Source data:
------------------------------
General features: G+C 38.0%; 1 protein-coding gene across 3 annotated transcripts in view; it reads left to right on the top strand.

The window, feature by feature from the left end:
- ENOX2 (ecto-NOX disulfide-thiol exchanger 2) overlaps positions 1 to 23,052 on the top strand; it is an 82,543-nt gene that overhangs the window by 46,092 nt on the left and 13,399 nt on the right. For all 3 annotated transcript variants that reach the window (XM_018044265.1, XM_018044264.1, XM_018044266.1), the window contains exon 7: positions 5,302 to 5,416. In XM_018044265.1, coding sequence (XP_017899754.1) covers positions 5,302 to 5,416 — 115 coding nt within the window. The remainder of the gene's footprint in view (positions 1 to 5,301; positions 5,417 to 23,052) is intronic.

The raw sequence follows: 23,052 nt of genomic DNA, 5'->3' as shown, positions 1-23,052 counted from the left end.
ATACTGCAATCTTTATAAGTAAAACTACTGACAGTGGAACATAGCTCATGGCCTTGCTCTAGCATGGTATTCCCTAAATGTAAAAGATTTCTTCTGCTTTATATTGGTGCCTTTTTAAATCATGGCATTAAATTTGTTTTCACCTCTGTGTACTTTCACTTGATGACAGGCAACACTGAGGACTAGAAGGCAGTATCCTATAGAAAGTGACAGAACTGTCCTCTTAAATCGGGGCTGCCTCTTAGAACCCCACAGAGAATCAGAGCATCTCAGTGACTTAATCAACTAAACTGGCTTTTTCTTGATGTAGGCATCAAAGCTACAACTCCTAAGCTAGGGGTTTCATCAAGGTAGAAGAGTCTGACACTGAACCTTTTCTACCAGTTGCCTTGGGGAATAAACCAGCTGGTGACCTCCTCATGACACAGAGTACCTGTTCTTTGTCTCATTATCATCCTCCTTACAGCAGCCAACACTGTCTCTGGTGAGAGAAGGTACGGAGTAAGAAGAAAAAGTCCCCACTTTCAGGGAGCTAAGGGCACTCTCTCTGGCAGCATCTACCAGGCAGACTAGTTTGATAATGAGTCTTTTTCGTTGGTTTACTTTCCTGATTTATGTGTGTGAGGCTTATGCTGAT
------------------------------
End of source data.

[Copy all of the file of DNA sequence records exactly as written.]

General features: G+C 38.0%; 1 protein-coding gene across 3 annotated transcripts in view; it reads left to right on the top strand.

The window, feature by feature from the left end:
- ENOX2 (ecto-NOX disulfide-thiol exchanger 2) overlaps positions 1 to 23,052 on the top strand; it is an 82,543-nt gene that overhangs the window by 46,092 nt on the left and 13,399 nt on the right. For all 3 annotated transcript variants that reach the window (XM_018044265.1, XM_018044264.1, XM_018044266.1), the window contains exon 7: positions 5,302 to 5,416. In XM_018044265.1, coding sequence (XP_017899754.1) covers positions 5,302 to 5,416 — 115 coding nt within the window. The remainder of the gene's footprint in view (positions 1 to 5,301; positions 5,417 to 23,052) is intronic.

The raw sequence follows: 23,052 nt of genomic DNA, 5'->3' as shown, positions 1-23,052 counted from the left end.
ATACTGCAATCTTTATAAGTAAAACTACTGACAGTGGAACATAGCTCATGGCCTTGCTCTAGCATGGTATTCCCTAAATGTAAAAGATTTCTTCTGCTTTATATTGGTGCCTTTTTAAATCATGGCATTAAATTTGTTTTCACCTCTGTGTACTTTCACTTGATGACAGGCAACACTGAGGACTAGAAGGCAGTATCCTATAGAAAGTGACAGAACTGTCCTCTTAAATCGGGGCTGCCTCTTAGAACCCCACAGAGAATCAGAGCATCTCAGTGACTTAATCAACTAAACTGGCTTTTTCTTGATGTAGGCATCAAAGCTACAACTCCTAAGCTAGGGGTTTCATCAAGGTAGAAGAGTCTGACACTGAACCTTTTCTACCAGTTGCCTTGGGGAATAAACCAGCTGGTGACCTCCTCATGACACAGAGTACCTGTTCTTTGTCTCATTATCATCCTCCTTACAGCAGCCAACACTGTCTCTGGTGAGAGAAGGTACGGAGTAAGAAGAAAAAGTCCCCACTTTCAGGGAGCTAAGGGCACTCTCTCTGGCAGCATCTACCAGGCAGACTAGTTTGATAATGAGTCTTTTTCGTTGGTTTACTTTCCTGATTTATGTGTGTGAGGCTTATGCTGAT